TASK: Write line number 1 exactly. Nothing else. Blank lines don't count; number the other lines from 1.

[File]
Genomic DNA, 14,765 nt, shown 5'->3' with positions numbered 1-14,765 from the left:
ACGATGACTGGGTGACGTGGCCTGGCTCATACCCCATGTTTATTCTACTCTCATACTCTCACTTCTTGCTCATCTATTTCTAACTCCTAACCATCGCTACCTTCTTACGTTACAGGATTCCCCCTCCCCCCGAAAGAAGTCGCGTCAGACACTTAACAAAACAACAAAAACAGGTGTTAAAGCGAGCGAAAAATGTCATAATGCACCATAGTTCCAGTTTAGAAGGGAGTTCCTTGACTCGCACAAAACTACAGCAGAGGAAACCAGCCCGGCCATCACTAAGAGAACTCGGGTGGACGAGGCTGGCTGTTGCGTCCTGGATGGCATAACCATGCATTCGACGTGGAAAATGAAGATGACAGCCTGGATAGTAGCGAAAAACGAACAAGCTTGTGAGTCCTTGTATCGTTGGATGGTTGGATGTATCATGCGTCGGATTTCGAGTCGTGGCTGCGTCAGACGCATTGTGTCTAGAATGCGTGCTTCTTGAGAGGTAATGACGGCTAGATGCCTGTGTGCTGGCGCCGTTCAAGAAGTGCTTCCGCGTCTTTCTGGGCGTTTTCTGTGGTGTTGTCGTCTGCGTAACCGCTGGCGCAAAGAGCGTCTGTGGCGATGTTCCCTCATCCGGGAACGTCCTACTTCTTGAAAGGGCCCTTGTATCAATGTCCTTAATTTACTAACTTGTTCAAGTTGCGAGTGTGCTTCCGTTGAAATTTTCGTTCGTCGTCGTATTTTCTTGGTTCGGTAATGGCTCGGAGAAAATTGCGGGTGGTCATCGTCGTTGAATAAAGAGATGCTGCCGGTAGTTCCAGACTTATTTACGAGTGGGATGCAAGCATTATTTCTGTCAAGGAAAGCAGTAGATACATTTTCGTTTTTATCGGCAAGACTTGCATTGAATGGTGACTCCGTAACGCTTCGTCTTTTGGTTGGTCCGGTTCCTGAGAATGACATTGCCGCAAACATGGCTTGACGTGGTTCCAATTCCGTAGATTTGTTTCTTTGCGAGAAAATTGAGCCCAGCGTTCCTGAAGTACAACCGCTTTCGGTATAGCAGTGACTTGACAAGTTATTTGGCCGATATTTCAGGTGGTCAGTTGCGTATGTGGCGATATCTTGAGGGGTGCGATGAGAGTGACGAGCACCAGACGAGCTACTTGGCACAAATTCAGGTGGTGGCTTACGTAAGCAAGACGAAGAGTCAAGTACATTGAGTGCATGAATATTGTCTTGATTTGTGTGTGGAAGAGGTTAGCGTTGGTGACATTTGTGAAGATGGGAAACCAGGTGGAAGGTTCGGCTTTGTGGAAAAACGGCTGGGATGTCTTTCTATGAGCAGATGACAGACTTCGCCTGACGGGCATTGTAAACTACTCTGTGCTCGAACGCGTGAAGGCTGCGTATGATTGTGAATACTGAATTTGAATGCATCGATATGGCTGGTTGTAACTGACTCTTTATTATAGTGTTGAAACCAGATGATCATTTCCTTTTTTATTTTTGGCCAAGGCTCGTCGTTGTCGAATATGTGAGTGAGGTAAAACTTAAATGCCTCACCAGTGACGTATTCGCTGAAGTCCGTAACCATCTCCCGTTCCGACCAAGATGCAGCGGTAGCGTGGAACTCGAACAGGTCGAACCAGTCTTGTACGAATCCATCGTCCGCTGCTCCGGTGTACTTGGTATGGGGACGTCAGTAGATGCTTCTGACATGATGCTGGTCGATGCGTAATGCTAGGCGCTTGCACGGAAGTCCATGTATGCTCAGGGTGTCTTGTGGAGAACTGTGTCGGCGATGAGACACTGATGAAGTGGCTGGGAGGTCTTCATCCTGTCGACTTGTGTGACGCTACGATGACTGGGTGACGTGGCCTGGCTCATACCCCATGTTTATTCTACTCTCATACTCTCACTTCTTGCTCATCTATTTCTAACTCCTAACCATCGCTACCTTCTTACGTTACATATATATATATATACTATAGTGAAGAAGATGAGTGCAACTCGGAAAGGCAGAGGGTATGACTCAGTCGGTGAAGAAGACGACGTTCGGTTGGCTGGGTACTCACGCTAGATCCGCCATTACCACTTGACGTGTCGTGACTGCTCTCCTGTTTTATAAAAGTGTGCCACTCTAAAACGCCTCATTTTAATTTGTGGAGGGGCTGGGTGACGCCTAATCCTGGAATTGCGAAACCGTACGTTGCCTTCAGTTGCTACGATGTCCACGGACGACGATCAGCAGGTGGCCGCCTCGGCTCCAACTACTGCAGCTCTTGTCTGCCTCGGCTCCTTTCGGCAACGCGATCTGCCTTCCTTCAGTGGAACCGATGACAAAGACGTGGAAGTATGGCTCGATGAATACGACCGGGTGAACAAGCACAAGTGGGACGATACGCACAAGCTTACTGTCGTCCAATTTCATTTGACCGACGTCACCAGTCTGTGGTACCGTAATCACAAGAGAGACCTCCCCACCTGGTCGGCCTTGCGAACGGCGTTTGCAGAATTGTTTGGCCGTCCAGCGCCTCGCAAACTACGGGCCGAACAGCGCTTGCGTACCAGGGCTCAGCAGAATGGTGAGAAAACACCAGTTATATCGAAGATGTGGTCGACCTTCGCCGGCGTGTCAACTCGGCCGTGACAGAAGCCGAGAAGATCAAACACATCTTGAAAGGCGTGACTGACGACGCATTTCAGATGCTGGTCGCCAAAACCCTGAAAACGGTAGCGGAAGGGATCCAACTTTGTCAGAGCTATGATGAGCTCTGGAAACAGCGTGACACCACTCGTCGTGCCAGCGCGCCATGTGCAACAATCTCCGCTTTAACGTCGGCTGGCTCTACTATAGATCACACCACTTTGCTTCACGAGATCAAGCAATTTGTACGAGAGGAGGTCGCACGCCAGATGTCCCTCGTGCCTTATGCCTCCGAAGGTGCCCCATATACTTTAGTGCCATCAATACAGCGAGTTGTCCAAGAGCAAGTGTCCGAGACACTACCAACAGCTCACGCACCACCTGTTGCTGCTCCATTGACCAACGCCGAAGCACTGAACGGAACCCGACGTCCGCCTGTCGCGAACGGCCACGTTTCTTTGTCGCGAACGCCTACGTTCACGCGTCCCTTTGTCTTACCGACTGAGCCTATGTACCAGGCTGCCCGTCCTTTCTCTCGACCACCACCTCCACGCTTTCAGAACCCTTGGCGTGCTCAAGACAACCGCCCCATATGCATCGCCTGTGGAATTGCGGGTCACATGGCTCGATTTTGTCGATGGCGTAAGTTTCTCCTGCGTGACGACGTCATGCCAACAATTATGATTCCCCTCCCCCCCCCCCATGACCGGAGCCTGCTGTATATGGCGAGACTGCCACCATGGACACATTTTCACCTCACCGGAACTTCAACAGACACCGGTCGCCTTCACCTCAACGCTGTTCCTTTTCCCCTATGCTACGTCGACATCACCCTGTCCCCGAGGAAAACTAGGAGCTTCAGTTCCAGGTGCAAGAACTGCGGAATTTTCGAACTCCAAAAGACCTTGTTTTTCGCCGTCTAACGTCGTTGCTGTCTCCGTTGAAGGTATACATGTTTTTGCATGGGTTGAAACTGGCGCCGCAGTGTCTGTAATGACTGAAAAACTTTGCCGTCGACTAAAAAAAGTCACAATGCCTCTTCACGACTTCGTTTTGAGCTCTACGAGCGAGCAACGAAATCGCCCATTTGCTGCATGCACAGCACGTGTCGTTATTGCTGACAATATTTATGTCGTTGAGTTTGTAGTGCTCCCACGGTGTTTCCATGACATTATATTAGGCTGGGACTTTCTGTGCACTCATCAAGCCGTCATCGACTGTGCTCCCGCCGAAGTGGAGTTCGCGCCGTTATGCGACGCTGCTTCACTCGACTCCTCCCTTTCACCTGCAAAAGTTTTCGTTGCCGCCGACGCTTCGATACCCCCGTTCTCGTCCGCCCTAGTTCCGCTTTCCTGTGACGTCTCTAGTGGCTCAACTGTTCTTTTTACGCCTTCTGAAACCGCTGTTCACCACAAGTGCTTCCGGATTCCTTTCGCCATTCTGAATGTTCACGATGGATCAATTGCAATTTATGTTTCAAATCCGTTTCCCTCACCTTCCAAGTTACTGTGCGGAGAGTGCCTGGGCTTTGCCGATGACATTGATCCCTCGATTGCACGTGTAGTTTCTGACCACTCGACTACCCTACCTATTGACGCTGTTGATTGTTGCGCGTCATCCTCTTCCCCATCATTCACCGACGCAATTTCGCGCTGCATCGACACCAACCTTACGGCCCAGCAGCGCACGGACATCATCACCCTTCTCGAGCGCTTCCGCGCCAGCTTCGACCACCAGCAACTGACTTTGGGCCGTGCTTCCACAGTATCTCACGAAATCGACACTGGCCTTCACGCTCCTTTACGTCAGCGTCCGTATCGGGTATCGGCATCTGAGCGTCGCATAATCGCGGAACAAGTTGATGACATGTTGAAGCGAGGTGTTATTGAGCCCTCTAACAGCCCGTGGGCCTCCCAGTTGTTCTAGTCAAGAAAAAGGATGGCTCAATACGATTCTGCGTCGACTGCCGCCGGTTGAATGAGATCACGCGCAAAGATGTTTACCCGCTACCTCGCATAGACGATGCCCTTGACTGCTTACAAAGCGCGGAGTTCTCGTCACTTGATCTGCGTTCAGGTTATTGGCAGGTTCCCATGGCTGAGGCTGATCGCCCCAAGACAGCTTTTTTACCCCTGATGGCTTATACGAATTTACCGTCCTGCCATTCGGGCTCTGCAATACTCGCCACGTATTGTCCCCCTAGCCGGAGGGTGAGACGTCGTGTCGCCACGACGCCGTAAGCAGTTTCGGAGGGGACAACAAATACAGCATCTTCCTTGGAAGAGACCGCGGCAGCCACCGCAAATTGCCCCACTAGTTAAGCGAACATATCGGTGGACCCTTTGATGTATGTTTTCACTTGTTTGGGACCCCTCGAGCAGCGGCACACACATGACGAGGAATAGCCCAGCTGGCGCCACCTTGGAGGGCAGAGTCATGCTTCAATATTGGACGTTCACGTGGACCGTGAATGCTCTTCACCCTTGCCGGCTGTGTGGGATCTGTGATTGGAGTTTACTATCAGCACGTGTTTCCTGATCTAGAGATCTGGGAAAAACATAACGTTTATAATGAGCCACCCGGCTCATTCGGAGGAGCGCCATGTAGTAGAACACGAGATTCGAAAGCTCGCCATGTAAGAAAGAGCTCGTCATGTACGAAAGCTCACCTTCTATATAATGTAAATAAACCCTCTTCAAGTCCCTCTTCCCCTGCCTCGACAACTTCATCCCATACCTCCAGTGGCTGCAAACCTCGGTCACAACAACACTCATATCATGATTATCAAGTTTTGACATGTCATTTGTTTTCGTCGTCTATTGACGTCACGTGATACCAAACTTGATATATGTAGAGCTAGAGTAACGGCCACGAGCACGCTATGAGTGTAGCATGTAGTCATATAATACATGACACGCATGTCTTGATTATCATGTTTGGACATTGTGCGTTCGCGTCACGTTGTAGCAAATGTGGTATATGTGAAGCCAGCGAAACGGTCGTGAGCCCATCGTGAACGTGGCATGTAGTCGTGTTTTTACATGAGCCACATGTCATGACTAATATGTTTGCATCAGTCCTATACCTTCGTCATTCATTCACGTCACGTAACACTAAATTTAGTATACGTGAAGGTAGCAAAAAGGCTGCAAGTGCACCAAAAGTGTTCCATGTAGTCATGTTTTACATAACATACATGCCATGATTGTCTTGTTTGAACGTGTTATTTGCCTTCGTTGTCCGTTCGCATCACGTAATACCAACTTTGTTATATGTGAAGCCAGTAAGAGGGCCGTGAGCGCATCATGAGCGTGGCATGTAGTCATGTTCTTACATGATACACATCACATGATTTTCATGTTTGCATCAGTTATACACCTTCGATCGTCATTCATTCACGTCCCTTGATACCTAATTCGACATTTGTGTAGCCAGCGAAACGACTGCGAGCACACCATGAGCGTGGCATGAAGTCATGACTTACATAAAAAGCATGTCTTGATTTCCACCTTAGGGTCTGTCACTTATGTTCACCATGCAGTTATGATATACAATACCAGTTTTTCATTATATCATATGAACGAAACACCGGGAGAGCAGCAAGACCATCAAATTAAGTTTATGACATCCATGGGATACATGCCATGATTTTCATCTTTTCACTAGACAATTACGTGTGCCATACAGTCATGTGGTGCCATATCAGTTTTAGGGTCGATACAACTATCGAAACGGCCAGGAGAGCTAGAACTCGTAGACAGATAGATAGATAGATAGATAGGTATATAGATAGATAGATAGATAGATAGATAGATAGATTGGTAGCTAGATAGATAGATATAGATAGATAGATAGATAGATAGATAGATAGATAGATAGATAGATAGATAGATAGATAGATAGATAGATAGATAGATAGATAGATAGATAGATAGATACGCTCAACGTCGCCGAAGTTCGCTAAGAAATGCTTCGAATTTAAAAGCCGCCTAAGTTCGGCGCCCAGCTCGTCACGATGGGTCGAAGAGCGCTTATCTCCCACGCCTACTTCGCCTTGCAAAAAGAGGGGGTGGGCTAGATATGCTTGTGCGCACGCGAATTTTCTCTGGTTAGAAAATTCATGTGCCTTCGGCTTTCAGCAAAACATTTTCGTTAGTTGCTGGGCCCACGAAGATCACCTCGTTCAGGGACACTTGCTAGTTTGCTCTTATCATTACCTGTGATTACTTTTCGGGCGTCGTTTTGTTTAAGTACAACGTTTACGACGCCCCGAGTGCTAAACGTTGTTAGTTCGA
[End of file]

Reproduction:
Genomic DNA, 14,765 nt, shown 5'->3' with positions numbered 1-14,765 from the left: